One reader said, “I have emphasized the economy because I feel it is what supports all the other issue areas such as health care, education, infrastructure. … If Ontario is not generating revenue from a strong economy, then programs in other areas can’t be delivered.”
Other respondents said Ontario could do better on:
- “R&D and high tech jobs”
- “Creating a more sustainable economy by adding more jobs and lowering financial assistance”
- “Repatriation of jobs lost to offshore countries and supply chain security”
- “Encouraging new Canadians with jobs that fit the skills they brought to Canada”
- “Innovative economic solutions for people who make less than 100K”
One reader said they’d ask a candidate at their door, “What are you doing to ensure Ontario attracts the jobs of the future?” Another would ask, “How are you helping the Ontario economy grow and manage the transition out of high spending from the pandemic?”
Read more about the parties’ platforms on the economy.
The Globe also asked readers what they don’t want to hear about on the campaign trail. With two days left in the campaign, some of them have unfortunately been disappointed. Readers said they didn’t want to hear anything about buck-a-beer promises, removing the monarchy, blaming issues specific to Ontario on the federal government, building more highways, taxing the rich as a solution to fiscal problems or urban sprawl, among other topics.
But for some, everything was on the table: “I do not have any issues that need to be ignored. They are all valid,” said one reader.
Some other questions respondents said they’d ask candidates at their door:
- “How are you going to combat Islamophobia?”
- “What is your party’s position on services to francophone communities across the province?”
- “Do you know the profits auto insurers make and why does the Ontario government allow them to make profits in excess of the allowable amount?”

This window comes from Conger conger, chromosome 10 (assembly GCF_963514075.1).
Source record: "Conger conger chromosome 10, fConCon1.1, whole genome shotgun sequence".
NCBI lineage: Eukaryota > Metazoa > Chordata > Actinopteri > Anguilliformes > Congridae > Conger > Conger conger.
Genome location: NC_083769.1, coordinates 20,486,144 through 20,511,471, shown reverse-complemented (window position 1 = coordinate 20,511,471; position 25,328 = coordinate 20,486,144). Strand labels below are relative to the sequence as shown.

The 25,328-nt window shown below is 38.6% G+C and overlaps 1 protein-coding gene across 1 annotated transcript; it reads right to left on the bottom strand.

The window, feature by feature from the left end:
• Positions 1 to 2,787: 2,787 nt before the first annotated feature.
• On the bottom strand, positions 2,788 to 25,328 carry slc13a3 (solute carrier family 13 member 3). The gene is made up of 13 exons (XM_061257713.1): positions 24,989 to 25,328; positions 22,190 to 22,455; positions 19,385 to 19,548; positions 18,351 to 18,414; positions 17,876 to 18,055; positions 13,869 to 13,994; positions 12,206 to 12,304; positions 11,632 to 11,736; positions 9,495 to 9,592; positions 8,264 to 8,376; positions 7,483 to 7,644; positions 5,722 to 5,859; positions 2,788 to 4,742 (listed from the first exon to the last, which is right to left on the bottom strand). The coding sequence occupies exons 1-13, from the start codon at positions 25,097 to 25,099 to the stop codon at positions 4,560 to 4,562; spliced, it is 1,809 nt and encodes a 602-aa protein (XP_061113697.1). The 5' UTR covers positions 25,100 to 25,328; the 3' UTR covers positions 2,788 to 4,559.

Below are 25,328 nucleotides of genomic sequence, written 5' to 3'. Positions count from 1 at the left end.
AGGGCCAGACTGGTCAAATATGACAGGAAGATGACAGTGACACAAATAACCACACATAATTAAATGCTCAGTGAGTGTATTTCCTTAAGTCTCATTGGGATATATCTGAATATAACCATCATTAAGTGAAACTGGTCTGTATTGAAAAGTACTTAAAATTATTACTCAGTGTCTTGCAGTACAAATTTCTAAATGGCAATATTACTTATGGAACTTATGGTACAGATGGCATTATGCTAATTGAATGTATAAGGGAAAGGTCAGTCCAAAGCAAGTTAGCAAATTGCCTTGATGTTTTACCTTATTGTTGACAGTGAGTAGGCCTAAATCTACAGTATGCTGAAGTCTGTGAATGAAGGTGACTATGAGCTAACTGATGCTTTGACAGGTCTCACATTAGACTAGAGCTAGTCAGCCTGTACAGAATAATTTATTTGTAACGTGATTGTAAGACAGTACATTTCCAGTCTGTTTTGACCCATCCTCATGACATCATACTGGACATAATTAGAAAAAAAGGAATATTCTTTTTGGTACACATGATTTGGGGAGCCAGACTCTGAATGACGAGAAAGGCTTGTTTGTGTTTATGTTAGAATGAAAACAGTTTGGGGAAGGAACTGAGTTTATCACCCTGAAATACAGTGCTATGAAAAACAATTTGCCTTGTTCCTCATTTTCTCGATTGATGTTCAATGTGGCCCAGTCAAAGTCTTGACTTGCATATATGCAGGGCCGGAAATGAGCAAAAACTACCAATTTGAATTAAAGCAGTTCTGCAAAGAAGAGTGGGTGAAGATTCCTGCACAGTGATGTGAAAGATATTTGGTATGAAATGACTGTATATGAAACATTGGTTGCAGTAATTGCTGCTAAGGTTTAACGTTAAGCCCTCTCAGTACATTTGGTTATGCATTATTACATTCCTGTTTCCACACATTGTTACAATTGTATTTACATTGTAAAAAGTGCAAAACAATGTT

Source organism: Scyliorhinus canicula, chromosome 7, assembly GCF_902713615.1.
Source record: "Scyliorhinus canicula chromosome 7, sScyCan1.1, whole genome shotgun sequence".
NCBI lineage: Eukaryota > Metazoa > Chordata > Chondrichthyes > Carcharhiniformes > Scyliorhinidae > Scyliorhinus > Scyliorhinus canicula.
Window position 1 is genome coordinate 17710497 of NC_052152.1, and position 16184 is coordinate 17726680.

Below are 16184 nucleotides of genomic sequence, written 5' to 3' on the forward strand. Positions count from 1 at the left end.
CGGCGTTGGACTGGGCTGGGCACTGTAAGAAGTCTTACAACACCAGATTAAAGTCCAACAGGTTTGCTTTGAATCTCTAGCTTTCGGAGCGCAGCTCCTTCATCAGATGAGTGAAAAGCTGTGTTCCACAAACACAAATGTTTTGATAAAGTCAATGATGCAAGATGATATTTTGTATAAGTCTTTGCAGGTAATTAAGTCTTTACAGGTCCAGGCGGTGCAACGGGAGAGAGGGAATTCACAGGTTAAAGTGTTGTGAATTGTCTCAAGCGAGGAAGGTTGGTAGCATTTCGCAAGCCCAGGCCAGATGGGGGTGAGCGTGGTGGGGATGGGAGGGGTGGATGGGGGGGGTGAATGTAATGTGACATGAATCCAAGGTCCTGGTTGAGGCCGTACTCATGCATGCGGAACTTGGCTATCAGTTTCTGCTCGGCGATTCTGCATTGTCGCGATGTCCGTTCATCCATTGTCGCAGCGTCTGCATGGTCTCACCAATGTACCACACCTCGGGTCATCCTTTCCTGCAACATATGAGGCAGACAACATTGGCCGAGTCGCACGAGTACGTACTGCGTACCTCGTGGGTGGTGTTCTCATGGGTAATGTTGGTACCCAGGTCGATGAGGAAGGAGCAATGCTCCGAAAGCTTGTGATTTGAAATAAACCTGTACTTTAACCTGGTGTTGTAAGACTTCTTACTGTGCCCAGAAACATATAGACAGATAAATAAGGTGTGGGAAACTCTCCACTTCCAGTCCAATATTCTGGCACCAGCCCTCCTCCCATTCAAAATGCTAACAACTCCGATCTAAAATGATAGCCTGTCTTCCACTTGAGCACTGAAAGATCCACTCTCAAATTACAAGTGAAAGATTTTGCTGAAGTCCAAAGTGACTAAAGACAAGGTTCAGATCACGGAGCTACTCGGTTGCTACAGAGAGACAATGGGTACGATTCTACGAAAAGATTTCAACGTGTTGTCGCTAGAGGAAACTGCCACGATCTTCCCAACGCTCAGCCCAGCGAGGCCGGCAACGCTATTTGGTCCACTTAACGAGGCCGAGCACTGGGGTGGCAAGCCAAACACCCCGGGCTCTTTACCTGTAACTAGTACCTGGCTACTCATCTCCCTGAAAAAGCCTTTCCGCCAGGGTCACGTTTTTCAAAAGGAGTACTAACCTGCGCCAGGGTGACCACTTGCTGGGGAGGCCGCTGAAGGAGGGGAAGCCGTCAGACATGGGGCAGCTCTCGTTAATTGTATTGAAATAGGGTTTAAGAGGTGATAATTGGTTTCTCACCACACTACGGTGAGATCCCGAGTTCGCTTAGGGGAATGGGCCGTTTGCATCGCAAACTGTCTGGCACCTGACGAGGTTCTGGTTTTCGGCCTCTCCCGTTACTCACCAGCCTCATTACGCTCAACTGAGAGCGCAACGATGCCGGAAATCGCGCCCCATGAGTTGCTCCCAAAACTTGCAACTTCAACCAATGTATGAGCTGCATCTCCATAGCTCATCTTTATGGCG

- “Do you support additional arts funding?”
What’s happening on the campaign trail?
It’s day 28 of the Ontario election and all of the party leaders are making last-ditch appeals to voters. The Globe’s guide to the leaders and party platforms breaks down what you need to know about the PCs, NDP, Liberals and Greens before casting your vote on Thursday.
Today, Doug Ford has campaign stops in St. Catharines and Niagara, Andrea Horwath startes the day in Ottawa to talk about her plan to “stop the cuts and fix health care,” Steven Del Duca is in Oakville and then Mississauga, and Mike Schreiner is making an announcement in Port Sydney.
Elections Ontario says more than one million people voted in advance polls and it has sent voting kits to 126,135 eligible residents, a sharp increase from 2018, when only 15,202 ballots were doled out that way. Voting kits must be received by 6 p.m. on Thursday and can be mailed or dropped off at a returning office.
The Globe and Mail’s science writer Ivan Semeiuk writes about the battle over Highway 413 and flawed species-protection rules. While Jeff Gray and Jill Mahoney spoke with a farmer in Caledon about the proposed highway.
Important upcoming dates
June 2 – election day
Looking for more information on how and where to vote, as well as who is running in your riding? The Globe’s Ontario election page has all the answers.
Vote of Confidence is The Globe and Mail’s newsletter focused on the 2022 Ontario election. Write to us about which issues you want to hear about and express your opinion on the policies and people we’ve examined. If you’re reading this through a browser, you can subscribe to the newsletter.